I don’t want to deliver the usual concert platform performance, I want to create something magical using minimal resources and delivered at a reasonable cost using visuals, stage-craft and projected paintings/prints to transform the performer-audience relationship. I’m also keen to tour the album in unusual places and build an audience base with diverse groups. My work fuses classical, world and folk elements without being in any one box – so I want to work outside the box in audience development, performance delivery and location.

If anyone has thoughts about funding opportunities for this kind of innovative collaborative work or suggestions for different venues to try and work with, I’d be really happy to hear from you. I have ear-marked some potential sources of funding but it’s always good to have more irons in the fire!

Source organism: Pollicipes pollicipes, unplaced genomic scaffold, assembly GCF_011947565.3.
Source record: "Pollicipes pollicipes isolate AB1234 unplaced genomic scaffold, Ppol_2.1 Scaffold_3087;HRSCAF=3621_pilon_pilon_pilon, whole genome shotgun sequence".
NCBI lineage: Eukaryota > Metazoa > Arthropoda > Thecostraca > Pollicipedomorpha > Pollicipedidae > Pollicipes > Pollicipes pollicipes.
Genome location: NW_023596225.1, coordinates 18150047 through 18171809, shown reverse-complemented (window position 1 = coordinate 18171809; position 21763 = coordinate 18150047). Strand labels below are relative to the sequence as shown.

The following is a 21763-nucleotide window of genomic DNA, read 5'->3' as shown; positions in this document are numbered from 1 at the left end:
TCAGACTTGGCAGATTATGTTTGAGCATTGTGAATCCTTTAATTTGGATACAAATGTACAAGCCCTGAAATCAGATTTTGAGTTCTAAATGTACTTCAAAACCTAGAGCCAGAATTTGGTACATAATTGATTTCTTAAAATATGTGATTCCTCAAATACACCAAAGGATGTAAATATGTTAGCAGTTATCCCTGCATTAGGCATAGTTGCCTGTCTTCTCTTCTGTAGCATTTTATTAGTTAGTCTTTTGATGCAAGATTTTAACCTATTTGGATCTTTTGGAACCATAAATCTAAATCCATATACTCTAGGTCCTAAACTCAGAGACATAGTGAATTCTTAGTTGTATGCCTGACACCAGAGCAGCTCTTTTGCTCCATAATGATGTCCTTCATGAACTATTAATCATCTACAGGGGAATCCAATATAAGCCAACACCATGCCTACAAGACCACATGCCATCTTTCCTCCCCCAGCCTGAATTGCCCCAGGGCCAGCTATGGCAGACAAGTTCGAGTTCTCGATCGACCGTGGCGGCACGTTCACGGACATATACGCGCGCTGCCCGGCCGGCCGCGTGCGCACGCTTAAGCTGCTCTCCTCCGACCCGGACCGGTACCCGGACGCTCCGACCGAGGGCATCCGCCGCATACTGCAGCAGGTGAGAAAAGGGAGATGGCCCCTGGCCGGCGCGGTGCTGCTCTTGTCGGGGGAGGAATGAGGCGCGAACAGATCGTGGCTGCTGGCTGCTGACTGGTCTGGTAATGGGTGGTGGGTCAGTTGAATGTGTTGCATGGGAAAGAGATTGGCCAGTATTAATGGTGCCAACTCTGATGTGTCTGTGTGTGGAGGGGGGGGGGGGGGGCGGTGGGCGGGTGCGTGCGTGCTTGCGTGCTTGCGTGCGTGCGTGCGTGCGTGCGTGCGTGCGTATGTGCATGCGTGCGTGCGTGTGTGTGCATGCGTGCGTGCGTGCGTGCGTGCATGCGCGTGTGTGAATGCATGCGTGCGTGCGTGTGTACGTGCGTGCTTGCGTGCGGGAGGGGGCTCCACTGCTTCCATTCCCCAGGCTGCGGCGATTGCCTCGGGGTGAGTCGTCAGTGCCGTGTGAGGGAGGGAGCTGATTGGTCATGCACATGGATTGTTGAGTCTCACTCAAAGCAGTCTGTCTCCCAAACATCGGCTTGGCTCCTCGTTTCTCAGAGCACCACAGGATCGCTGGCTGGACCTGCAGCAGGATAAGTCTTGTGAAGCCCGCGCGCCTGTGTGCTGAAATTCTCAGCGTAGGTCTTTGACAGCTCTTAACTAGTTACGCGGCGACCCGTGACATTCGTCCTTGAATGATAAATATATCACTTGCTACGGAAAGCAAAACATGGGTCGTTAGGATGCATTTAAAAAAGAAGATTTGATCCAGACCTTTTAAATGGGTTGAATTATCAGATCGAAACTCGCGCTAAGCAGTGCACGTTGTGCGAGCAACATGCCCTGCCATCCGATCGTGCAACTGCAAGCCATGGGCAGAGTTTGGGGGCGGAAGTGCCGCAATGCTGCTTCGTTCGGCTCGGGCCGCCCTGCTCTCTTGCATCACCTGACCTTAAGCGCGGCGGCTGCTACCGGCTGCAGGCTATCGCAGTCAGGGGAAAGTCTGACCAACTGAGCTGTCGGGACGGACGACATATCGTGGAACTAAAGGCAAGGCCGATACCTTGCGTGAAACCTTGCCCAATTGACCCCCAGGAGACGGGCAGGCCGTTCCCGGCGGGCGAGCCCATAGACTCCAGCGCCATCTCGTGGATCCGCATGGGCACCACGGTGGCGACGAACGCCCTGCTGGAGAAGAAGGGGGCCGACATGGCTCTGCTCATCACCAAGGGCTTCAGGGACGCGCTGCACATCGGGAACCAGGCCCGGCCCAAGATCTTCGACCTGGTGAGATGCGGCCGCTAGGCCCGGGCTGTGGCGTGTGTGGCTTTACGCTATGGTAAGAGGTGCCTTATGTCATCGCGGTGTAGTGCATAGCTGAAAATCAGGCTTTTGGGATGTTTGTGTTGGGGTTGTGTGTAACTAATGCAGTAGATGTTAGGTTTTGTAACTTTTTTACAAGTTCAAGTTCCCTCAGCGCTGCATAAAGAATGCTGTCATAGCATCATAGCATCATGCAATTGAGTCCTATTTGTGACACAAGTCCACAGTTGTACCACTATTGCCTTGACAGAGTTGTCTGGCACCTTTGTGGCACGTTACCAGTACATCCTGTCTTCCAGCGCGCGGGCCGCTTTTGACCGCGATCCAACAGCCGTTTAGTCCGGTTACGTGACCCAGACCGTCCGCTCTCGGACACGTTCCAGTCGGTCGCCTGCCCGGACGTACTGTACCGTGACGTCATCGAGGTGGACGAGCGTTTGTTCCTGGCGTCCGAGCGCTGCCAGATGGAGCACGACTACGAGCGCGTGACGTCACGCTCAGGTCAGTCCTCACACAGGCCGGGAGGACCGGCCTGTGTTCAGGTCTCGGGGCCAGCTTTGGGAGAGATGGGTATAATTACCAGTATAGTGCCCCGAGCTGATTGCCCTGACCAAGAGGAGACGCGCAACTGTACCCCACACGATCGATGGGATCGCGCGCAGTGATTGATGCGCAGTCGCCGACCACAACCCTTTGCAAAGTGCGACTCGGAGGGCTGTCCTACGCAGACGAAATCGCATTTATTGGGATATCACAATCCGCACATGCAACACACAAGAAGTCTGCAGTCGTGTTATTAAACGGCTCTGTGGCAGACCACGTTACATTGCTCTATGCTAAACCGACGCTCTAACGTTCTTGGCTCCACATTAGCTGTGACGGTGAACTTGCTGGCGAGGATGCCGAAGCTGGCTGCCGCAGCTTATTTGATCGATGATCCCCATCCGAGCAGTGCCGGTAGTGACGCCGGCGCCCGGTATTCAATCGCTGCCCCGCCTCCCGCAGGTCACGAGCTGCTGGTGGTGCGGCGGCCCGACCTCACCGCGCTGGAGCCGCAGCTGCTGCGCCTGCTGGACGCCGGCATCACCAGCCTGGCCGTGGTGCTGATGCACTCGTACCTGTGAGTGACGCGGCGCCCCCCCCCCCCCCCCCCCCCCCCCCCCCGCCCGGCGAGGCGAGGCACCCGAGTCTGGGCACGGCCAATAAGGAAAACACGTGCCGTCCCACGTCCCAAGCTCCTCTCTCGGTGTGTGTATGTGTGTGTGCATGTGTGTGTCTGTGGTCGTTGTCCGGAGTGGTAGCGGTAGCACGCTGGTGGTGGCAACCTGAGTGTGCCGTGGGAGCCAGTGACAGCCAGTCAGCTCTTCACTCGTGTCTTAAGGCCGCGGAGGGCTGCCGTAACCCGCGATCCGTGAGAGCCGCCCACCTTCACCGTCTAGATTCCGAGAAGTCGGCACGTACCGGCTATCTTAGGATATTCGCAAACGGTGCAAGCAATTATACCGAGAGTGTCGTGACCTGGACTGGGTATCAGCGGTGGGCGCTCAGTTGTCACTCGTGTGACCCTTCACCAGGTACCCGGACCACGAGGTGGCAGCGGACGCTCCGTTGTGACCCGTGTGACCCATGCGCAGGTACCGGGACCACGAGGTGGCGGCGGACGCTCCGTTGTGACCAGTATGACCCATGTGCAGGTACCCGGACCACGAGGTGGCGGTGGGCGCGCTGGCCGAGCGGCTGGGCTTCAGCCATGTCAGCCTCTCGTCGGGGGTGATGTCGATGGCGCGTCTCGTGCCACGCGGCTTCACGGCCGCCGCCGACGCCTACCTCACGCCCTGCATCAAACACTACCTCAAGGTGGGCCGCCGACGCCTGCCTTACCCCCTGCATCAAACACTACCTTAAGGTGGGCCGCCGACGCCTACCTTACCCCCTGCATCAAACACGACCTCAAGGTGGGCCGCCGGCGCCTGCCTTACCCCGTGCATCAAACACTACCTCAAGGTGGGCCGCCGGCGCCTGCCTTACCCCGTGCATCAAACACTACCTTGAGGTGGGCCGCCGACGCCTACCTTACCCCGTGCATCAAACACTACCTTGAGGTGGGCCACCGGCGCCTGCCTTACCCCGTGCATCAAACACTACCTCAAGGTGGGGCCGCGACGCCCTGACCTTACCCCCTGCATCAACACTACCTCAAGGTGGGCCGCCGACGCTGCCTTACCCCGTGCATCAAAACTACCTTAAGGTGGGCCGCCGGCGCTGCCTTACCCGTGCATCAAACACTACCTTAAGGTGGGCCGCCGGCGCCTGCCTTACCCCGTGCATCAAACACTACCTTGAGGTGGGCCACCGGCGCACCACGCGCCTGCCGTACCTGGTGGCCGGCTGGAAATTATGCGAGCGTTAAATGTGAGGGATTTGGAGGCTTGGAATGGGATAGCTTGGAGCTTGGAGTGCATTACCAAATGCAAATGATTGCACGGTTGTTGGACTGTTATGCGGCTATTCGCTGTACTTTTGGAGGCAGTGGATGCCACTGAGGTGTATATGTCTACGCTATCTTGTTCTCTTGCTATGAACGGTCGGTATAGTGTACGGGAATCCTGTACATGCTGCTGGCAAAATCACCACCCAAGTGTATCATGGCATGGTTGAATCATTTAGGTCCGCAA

So, Africa…

Sura’s new single which was released on Valentine’s Day is available here;


Epic nights out (dancing till 6.30am) with my friend Sens Sagna from Manchester, Sura Susso, Lady Kanku from QT Radio and a new friend Paul who lives round the corner from Senghore compound.

Mawdo Suso weaving the story of Sunjata Keita’s acts of empathy, punctuated by singing from his wife Funee and balafon played by his son Yusupha – who also translated into English for me.

Jamming on the kora with Sura Susso – such a sensitive and skilful duo partner who countered my nervousness at playing with my hero with the biggest most reassuring grin you’ve ever seen!

Being whizzed all over the place by celebrity Sura in his big car – from hotspot to hotspot,  quick spick!

Holding my teacher’s baby Musa Saho for a long time and singing and dancing with him to the merry strains of Wuli Band rehearsing for a programme.